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Future Freight Networks : Yearbook 2016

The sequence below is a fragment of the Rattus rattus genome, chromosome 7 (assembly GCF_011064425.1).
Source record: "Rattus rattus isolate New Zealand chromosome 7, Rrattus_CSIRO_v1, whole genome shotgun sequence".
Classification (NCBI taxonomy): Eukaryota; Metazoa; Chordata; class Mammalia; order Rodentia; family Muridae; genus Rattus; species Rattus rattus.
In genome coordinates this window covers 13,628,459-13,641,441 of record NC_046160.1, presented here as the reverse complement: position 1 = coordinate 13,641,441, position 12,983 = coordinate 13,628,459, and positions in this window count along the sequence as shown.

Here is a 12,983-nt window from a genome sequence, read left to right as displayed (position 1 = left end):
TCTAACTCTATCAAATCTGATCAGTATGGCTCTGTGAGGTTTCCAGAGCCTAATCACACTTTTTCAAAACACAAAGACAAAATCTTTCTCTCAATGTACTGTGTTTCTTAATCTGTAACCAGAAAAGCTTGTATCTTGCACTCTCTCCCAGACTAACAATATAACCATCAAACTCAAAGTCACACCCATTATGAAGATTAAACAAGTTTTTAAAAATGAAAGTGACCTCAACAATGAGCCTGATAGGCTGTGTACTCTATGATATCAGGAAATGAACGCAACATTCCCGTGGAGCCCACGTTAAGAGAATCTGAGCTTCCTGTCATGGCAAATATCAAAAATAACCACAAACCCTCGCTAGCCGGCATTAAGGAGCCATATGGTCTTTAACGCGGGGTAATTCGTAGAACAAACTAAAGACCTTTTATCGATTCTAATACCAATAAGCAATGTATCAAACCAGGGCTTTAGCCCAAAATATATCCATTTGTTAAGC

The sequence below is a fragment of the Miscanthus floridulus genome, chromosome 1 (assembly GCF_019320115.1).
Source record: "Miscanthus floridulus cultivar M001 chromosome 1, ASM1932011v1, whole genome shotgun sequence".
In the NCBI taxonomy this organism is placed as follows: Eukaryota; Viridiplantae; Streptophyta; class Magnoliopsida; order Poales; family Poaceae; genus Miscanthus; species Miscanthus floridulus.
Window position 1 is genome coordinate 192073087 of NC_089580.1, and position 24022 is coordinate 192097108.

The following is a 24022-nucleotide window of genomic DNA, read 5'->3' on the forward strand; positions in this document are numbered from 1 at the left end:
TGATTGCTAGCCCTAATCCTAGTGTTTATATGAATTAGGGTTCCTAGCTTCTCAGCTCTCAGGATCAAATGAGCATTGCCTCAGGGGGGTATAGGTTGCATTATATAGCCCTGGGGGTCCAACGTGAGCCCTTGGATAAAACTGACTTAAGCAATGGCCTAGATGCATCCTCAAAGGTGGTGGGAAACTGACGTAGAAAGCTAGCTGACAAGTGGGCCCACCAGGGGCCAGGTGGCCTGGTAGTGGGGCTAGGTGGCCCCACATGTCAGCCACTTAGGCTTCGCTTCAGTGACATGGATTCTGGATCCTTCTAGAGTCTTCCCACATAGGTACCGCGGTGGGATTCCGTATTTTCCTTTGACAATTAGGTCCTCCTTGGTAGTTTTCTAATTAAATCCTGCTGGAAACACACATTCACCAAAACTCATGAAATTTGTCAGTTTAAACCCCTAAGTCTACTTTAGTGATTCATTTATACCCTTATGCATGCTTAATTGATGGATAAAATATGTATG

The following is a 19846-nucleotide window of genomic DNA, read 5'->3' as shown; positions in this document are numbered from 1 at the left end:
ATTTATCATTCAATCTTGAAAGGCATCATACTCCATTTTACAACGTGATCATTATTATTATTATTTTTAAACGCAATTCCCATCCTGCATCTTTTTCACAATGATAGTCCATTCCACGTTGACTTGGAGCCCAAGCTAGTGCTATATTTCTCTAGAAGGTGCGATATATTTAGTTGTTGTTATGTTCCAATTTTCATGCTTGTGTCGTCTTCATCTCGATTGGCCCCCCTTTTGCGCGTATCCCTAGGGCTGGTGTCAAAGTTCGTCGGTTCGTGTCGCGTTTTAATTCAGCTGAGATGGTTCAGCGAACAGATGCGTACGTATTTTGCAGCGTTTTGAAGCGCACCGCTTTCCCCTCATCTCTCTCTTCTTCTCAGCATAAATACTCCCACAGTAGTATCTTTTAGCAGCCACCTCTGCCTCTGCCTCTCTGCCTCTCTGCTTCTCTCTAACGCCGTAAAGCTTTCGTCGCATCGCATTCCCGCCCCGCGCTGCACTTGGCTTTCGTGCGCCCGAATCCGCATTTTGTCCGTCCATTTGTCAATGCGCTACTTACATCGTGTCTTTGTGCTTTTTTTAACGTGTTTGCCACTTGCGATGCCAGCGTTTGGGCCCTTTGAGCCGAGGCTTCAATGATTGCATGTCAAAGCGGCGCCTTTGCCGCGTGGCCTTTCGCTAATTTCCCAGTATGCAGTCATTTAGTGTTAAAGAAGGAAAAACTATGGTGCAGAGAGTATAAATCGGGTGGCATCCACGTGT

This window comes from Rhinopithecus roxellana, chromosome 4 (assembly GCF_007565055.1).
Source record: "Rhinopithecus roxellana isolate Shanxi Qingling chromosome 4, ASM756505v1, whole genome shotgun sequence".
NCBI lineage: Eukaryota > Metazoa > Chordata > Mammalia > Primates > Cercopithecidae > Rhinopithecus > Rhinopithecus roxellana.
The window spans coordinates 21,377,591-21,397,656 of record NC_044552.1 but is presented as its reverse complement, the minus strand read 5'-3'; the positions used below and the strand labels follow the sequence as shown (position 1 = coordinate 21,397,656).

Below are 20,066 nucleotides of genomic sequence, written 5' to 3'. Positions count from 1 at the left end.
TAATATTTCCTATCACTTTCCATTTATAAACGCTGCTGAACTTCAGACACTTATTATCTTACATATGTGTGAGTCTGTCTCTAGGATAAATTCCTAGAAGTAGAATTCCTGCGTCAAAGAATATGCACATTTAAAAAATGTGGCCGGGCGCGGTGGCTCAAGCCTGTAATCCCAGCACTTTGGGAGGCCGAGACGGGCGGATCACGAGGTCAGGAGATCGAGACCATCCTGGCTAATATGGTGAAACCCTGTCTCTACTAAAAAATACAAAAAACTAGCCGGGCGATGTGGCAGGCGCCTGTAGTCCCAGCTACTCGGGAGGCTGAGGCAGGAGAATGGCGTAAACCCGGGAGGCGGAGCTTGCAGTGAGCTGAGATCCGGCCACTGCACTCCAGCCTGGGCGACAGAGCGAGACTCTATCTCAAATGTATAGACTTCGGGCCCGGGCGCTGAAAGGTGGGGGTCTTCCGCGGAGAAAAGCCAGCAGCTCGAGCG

84 ALC MEMBER INSIGHTS Conquering the world one container at a time Richard Sykes, CEO of container business SCF, started his business with an order for just 60 containers. Now, the company has an impressive 13,000 containers in the market. Sykes modestly states that the business has ‘grown reasonably well’. With such large numbers, he can probably claim to be doing a bit better than that. The business, which has operations across Australia and China, was founded in 1991 by Sykes and two partners. Its containers are predominantly intermodal transport, but they are also used by numerous other businesses in storage, chemicals and construction, and in the mining and resource sectors. SCF employs 80 staff members nationally. Sykes explains that a private equity business, Intermediate Capital Group – which is publicly listed in the United Kingdom – has taken a 49 per cent share in SCF. This allowed Sykes to perform a management buyout in 2011. He is the only original partner still invested in the company. ‘The business has grown steadily over the past 25 years. Our focus is on being innovative and providing solutions for our customers. We’ve done the hard yards building prototypes and pushing boundaries to develop a well-founded reputation for being a market leader in container design and supply,’ he says. Before starting SCF, Sykes had built up a small transport company, and had already designed containers for that business. After designing one for the furniture removal industry that allowed the contents of a standard house to fit in one container, he decided to take his container product to the wider market. ‘The container had a higher cubic capacity than what was then being used in the industry, and we were able to build the business from there,’ Sykes says. Sykes credits the success of his business in part to his young and dynamic team. ‘Despite their youth, most of our senior managers have been in the business for more than five years, and they have helped take on the challenge of growing the business,’ he says. Addressing challenges While the enterprise has grown consistently over time, Sykes acknowledges that there have been challenging periods, especially since the recent mining downturn. SCF’s equipment has been deployed in this sector, including accommodation for mining workers. ‘At the moment, there is real pressure on businesses to improve profits, and we have been working with our major customers, who are looking to us to support them with cost reductions or avenues to increase margins generally. This has resulted in us partnering with customers to identify potential efficiencies in their fleet management,’ Sykes says. Despite the prevailing market conditions, SCF is still exploring plenty of growth opportunities. Its core business is the supply of equipment for the transport and storage of numerous products, with a strong weighting towards retail and fast-moving consumer goods products. SCF has been able to capitalise on the strength of the retail sector, given that food retailing is growing in line with population growth. Statistics back this up. According to the Australian Food and Grocery Council’s CHEP Retail Index, the results for the December 2015 index were four per cent higher than the December 2014 figure. Additionally, despite the mining downturn of the past 18 months, there are now indications that the iron ore price is improving, which should reinvigorate demand for containers from the resources sector, helping to enhance SCF’s continuing success. The iron ore price was US$41.25 per tonne at the start of January 2016. By the end of March, it was US$55.52 per tonne. ‘As iron ore prices increase, we are well placed to support companies involved in the sector,’ Sykes says. By Alexandra Cain Richard Sykes, CEO , SCF